It is possible that Brazil may win a sad new title in 2010: the first country in the world to license the commercial planting of a new variety of genetically-modified rice, Bayer’s LL62. If CTNBio (National Technical Commission on Biosecurity) approves the proposal at a meeting later this month, the rice will be the 20th genetically-modified product grown commercially in the country.
CTNBio has maintained a steady flow of approval of GMO (genetically-modified organisms) licensing requests over the last years. Between 2005 and 2009, CTNBio gave licensing for two varieties of soy, eleven varieties of corn and six of cotton. There seems to be little doubt that the commission will continue this trend and approve the rice, except for one thing: this time there is a generalized opposition to the rice from various sectors.
Opponents include researchers, consumer groups, environmental groups, and even groups that have traditionally been pro-transgenic, such as Embrapa (Brazilian Agricultural Research Company, a public entity which has supported GMOs), Farsul (Agricultural Federation of Rio Grande do Sul), and Federarroz (Federation of Rice Grower Associations of Rio Grande do Sul).
According to Embrapa and Southern rice farmers, the major threat of Bayer’s rice is the possible transference of a genetic mutation of red rice, which is considered the most invasive plant of irrigated rice farming. With contamination, this plant, which already causes damages to productivity and quality of the rice in areas which are highly infested, will become resistant to chemical control.
In other words, according to Embrapa, if transgenic rice is licensed, it will be a threat to food security, capable of contaminating other varieties of rice in the country.
Thus, if researchers (concerned with scientific evaluations), producers (concerned with economic questions), and consumers (concerned with what they eat – Greenpeace has already gathered 20,000 signatures against the transgenic rice) are opposed to the proposal, then one could ask the question, To whom is the CTNBio catering if it votes in favor of Bayer’s rice?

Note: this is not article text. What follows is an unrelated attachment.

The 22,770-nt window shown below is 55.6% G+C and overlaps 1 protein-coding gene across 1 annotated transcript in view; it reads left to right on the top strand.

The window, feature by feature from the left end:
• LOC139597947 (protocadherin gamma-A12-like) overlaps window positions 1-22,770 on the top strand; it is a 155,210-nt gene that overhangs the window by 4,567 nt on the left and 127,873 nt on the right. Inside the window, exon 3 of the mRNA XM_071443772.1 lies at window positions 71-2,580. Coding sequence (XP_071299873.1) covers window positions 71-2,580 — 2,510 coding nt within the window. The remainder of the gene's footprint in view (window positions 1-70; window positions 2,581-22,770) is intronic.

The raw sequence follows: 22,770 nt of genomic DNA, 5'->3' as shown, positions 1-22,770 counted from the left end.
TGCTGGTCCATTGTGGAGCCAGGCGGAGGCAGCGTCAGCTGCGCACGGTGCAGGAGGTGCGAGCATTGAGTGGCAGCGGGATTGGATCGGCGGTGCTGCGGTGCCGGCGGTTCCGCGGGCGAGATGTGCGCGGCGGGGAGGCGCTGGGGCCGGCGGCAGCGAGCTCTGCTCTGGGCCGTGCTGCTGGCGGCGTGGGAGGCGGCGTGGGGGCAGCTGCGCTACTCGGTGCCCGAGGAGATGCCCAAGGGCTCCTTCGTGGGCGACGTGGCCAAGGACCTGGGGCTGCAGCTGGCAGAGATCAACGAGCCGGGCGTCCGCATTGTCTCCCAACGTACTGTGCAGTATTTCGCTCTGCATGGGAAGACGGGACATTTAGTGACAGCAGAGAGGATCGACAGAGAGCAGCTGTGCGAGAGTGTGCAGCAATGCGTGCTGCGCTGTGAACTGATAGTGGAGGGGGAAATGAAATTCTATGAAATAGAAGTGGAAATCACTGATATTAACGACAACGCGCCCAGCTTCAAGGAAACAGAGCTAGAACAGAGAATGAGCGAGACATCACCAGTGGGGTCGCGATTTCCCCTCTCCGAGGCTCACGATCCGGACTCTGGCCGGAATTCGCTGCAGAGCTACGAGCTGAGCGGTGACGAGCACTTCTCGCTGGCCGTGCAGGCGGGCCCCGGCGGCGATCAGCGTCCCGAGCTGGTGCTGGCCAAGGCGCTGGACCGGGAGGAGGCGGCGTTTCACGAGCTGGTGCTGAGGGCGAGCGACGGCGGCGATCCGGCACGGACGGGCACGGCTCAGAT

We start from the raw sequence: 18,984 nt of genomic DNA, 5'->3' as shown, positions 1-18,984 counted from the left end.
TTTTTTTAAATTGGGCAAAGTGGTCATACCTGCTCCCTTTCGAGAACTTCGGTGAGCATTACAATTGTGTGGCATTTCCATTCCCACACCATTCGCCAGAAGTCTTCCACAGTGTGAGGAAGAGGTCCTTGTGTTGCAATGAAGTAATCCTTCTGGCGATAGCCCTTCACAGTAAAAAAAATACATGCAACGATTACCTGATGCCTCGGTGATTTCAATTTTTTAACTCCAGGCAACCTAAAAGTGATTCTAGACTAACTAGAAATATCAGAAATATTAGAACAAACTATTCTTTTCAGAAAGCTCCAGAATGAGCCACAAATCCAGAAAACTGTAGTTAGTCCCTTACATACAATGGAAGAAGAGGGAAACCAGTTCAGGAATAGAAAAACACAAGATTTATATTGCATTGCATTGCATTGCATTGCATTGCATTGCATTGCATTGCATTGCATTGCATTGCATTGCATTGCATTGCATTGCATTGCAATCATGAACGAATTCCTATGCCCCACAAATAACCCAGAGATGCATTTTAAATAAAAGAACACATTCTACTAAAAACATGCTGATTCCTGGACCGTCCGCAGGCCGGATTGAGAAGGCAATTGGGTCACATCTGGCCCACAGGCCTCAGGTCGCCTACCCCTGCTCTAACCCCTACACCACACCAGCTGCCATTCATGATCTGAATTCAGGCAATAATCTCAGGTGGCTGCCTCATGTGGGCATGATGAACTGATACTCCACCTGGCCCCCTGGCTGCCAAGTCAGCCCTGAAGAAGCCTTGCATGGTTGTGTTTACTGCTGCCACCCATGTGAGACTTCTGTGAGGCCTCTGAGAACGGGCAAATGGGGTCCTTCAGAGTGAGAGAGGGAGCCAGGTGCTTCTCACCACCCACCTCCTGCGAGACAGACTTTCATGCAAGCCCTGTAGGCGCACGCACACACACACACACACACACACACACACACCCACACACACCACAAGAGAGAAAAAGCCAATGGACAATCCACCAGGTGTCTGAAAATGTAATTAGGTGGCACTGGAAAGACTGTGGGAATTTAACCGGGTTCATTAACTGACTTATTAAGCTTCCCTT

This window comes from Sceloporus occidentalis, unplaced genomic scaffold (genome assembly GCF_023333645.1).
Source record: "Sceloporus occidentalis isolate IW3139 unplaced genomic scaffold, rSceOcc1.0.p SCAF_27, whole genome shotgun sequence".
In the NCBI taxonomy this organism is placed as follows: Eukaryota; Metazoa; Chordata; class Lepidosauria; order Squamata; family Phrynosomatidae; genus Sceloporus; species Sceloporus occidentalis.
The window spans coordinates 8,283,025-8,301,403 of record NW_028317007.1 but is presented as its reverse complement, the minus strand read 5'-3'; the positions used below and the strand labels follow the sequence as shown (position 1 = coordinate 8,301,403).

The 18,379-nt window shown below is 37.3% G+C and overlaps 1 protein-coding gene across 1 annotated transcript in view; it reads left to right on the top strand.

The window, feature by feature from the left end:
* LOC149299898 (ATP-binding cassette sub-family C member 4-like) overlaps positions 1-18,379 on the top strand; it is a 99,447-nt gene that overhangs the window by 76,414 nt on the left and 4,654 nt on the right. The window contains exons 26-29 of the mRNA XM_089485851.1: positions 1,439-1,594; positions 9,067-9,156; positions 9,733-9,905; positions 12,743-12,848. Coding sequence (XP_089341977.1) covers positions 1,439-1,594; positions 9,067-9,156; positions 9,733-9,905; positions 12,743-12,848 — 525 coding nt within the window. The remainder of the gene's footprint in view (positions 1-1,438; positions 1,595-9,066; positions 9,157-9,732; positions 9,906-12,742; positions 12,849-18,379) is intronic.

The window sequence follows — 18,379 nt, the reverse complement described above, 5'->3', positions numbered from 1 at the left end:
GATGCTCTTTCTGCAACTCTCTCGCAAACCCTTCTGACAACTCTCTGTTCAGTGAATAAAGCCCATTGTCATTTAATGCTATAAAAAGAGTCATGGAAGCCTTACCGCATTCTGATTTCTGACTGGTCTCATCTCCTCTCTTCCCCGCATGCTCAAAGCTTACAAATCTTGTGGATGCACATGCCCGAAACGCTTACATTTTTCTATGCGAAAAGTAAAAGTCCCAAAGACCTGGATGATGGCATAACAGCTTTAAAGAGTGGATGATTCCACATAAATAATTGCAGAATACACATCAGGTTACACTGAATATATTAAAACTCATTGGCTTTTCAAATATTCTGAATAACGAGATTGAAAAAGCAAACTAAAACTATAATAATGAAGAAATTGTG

Perhaps it would be imprudent to suggest that the sales of multinational transgenic companies is related to the licensing of GMOs in Brazil. But the fact is, according to Exame magazine, Monsanto, which has had nine varieties of GMOs approved, earned in sales US$ 783.9 million in 2006, US$ 899.2 million in 2007, and US$ 954.8 million in 2008.
According to the Law of Biosecurity, the commission, created in 2005, was to “give technical and consultative support to the federal government in formulating, updating, and implementing the National Policy of Biosecurity, relative to GMOs, such as the establishment of technical norms and technical partners in regard to the protection of human health.
“Such protection also extended to other organisms and the environment, and activities which involve the construction, experimentation, farming, manipulation, transportation, commercialization, stocking, consuming, licensing and disposal of GMOs and their derivatives.”
In order for a GMO to obtain commercial licensing, fourteen of the 27 members of the commission must approve the product.
According to entities of civil society who have watched over the work of CTNBio, many of the technical analyses in the processes of licensing GMOs have lacked scientific rigor and have not followed the principles of caution as outlined in the Protocol of Cartagena regarding Biosecurity. In addition these processes have lacked research on national soil that proves the security of the commercial planting of the varieties that were licensed.
On the contrary, a strong characteristic of the majority of the commission’s members is that they favor GMO technology. In 2003, eight of the current members of CTNBio wrote an open letter in which they affirmed that “Brazil cannot let go of transgenic technology” as it is “essential for sustainability and keeps agribusiness and small family farms competitive, and brings innumerous social and economic benefits to the country.”
Among current members, there are various who have or have had some personal relation with biotech companies or with the pro-transgenic lobby groups of Basf, Bayer, Cargill, Dow, Dupont, Monsanto, Pioneer, Syngenta, and others.